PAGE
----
Really, the only real options you have are either to accept the situation and leave it alone, change back to the new silicone gels under the muscle, use Alloderm to line the pocket, or gain a few pounds. Good luck!

Richard P. Rand, MD, FACS
Seattle Plastic Surgeon
5.0 out of 5 stars 51 reviews

Saline implants that ripple and are firm

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Saline implants may ripple. Traditional silicone implants ripple less. The Allergan 410(gummy-bear) implants don't ripple. They are currently an FDA investigational device.

In patients with thicker tissues rippling may not be noticed. If saline implants are "over-filled" they can feel firm and still have palpable or visible "scalloping" due to the over filling.

The only way to absolutely be certain you won't have future implant related issues is to take them out and not have them replaced. If that is not an option you can accept, then there may be some other options, but all will have a chance of some recurrence of problems.

A consultation with a plastic surgeon experienced in revision breast surgery can give you specifics after a full review of your history and an examination. If you have very thin tissues your surgeon may suggest the addition of additional "tissue". One such option is Strattice, it may help to camouflage any rippling.

If the firmness you are experiencing is from capsular contracture, your surgeon may discuss using a textured surface implant placed beneath the muscle.

John E. Gross, MD
Los Angeles Plastic Surgeon
5.0 out of 5 stars 2 reviews

Options for rippling and firmness from Saline implants?

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Dear Tabatha9999,

Sorry to hear about your predicament. Unfortunately, there is no ONE way that will predictably solve it.

As regards Diapulse. We have no scientific proof that it will solve the situation not that it will worsen it. You MAY want to try it knowing that we do NOT know either way if it works. http://www.healingtherapies.info/diapulse.htm

"I have under the muscle saline smooth implants that ripple and are too firm" - unfortunately ALL implants ripple to some extent but saline implant ripple more than silicone gel implants. The fact that the ripples are visible means the implants are NOT covered as much as they should by the overlying breast tissue. To correct it, you would need smaller implants which would be covered and maybe adding another layer in between of something like Alloderm or Stratise. So maybe smaller gel implants would be a starting point to consider.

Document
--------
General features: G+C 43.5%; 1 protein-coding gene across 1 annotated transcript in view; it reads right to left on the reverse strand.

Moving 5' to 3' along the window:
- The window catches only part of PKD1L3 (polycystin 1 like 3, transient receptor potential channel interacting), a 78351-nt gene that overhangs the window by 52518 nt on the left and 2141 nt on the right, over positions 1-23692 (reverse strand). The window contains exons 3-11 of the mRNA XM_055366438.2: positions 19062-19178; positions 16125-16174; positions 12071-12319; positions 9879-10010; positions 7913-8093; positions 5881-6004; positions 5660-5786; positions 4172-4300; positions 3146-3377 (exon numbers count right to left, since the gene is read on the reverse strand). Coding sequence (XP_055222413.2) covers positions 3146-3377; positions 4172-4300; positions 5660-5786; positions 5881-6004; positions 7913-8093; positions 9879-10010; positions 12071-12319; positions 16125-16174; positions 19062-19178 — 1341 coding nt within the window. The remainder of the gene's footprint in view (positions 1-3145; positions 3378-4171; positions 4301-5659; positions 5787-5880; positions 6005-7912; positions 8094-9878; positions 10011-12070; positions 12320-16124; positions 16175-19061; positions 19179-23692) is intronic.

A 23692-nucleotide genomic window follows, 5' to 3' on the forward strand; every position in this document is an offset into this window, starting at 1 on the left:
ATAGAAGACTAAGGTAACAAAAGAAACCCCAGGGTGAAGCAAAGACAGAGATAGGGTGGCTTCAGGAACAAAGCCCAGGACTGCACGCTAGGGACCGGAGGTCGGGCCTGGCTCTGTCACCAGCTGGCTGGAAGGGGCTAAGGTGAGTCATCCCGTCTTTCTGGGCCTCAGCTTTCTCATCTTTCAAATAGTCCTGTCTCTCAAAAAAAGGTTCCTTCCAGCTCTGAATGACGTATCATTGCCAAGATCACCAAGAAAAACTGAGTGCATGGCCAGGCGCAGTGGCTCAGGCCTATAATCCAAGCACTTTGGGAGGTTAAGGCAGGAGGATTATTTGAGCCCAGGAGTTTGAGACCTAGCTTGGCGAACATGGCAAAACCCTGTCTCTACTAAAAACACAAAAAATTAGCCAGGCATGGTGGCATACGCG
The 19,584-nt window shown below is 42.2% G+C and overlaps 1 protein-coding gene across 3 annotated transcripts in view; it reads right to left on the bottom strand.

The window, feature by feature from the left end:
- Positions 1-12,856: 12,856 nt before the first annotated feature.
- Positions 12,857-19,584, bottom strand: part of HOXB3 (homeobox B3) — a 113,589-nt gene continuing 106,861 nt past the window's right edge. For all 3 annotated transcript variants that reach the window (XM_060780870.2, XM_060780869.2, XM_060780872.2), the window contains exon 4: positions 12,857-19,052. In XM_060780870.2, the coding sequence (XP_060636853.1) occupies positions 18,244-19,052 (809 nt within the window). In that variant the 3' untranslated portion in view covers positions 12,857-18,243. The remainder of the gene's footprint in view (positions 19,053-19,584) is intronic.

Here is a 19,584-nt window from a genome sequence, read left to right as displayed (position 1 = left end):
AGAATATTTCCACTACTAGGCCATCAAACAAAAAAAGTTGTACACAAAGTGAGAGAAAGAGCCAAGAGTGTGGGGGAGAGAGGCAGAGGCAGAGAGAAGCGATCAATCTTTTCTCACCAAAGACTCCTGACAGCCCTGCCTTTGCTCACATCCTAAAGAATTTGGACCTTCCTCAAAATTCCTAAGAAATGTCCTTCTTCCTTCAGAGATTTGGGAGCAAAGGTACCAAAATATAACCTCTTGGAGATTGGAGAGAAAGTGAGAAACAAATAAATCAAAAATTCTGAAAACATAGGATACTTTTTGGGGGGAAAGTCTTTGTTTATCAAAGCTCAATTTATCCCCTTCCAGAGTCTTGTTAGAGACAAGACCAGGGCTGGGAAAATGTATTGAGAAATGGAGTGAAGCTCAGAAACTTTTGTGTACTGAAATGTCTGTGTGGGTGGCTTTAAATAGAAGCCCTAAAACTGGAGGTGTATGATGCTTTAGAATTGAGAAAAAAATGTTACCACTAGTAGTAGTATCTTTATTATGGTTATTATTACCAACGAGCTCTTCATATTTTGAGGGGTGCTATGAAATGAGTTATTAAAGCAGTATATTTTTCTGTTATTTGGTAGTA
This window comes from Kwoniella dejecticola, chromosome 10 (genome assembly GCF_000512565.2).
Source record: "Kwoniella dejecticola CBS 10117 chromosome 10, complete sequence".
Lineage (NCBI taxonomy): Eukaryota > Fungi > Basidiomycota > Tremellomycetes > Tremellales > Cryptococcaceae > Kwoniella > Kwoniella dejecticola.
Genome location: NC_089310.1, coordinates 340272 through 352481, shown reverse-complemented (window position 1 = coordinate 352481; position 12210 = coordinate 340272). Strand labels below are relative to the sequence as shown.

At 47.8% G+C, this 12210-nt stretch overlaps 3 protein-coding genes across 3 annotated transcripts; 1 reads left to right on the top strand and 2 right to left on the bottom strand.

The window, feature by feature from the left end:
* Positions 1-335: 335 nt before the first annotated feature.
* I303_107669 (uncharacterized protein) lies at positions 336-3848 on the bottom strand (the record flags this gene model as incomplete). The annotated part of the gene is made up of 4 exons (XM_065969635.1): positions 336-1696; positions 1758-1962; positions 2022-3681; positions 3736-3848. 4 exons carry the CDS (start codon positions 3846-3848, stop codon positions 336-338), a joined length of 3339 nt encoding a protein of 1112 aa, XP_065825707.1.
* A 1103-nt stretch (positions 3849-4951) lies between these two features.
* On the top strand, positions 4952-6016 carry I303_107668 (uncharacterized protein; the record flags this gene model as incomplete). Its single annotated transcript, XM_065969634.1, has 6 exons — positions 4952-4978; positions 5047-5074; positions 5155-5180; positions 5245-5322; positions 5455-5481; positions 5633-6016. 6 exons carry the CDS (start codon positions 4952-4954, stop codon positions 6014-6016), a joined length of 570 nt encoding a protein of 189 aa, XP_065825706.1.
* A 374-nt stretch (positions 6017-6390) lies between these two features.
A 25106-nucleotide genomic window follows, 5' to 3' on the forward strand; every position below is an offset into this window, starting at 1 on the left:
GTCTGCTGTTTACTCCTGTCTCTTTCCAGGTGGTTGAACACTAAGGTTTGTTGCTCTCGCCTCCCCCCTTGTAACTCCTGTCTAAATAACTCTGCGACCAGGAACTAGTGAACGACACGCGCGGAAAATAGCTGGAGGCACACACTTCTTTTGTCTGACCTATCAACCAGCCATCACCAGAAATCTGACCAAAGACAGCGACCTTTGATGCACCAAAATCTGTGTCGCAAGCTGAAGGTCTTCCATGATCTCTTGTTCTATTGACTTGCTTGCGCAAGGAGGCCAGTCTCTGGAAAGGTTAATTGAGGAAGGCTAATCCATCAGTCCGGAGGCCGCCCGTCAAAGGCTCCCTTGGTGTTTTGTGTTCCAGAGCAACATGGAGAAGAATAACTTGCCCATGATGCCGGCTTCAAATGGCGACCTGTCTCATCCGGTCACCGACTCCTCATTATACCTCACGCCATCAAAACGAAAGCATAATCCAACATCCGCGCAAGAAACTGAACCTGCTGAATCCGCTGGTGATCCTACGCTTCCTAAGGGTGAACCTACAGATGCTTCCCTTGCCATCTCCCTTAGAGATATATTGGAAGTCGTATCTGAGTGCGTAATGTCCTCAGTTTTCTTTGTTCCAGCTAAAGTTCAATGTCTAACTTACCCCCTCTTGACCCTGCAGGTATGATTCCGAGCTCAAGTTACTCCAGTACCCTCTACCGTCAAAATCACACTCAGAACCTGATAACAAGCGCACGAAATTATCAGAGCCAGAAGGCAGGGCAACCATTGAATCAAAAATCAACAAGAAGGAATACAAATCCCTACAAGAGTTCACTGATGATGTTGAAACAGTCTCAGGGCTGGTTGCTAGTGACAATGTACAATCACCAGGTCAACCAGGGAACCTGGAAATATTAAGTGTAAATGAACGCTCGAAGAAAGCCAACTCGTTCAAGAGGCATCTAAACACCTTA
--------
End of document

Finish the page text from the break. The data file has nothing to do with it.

The hardness could EITHER be an overfilling of the saline implants or formation of tight scar, aka capsule around the implants. In other words, a recurrent scar of the condition you had with your first implants. This scar would have to be partially excised and THEN treated with Vitamin E etc hoping it would not recur.

I am truly sorry this happened to you. But review these options and see which ones sound the best to you.

Good Luck.

Peter A Aldea, MD, FACS

Peter A. Aldea, MD
Memphis Plastic Surgeon
5.0 out of 5 stars 66 reviews

Rippling with saline implants

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If you currently have rippling from saline implants, it sounds like you need the scar tissue removed (capsulectomy) and the implants converted to silicone; which have a very low incidence of rippling. You previously developed capsular contracture with your implants that were place in front of the muscle (subglandular) therefore it is possible this can occur again. Vitamin E can help, and also Singulair, which is an anti-inflammatory medication used for asthma but has been shown to help soften/prevent the development of scar tissue.

Unfortunately, another surgery is likely the best way for you to achieve a softer breast.

William Bruno, MD
Beverly Hills Plastic Surgeon
5.0 out of 5 stars 152 reviews

Dealing with firm, hard breast implants

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Dear Tabatha,

Although you are reluctant to undergo additional surgery, it's almost certainly what you need to improve the appearance and feel of your breasts. The hardness you report may be the result of overfilled saline implants or could be capsular contracture, which is a build-up of thickened scar capsule around your current implants. Treatment would consist of removing your current implants and the entire capsule surrounding the implant. The rippling can likely be improved by changing your saline implants to silicone gel implants placed behind the muscle and by increasing the soft-tissue thickness overlying the implant with acellular dermal matrix, specifically Alloderm. Alloderm is cadaveric human skin which has had all living cells removed.

These maneuvers will give you the best chances for obtaining soft breasts without rippling. Best of luck.

Sam Jejurikar, MD
Dallas Plastic Surgeon
5.0 out of 5 stars 33 reviews

These answers are for educational purposes and should not be relied upon as a substitute for medical advice you may receive from your physician. If you have a medical emergency, please call 911. These answers do not constitute or initiate a patient/doctor relationship.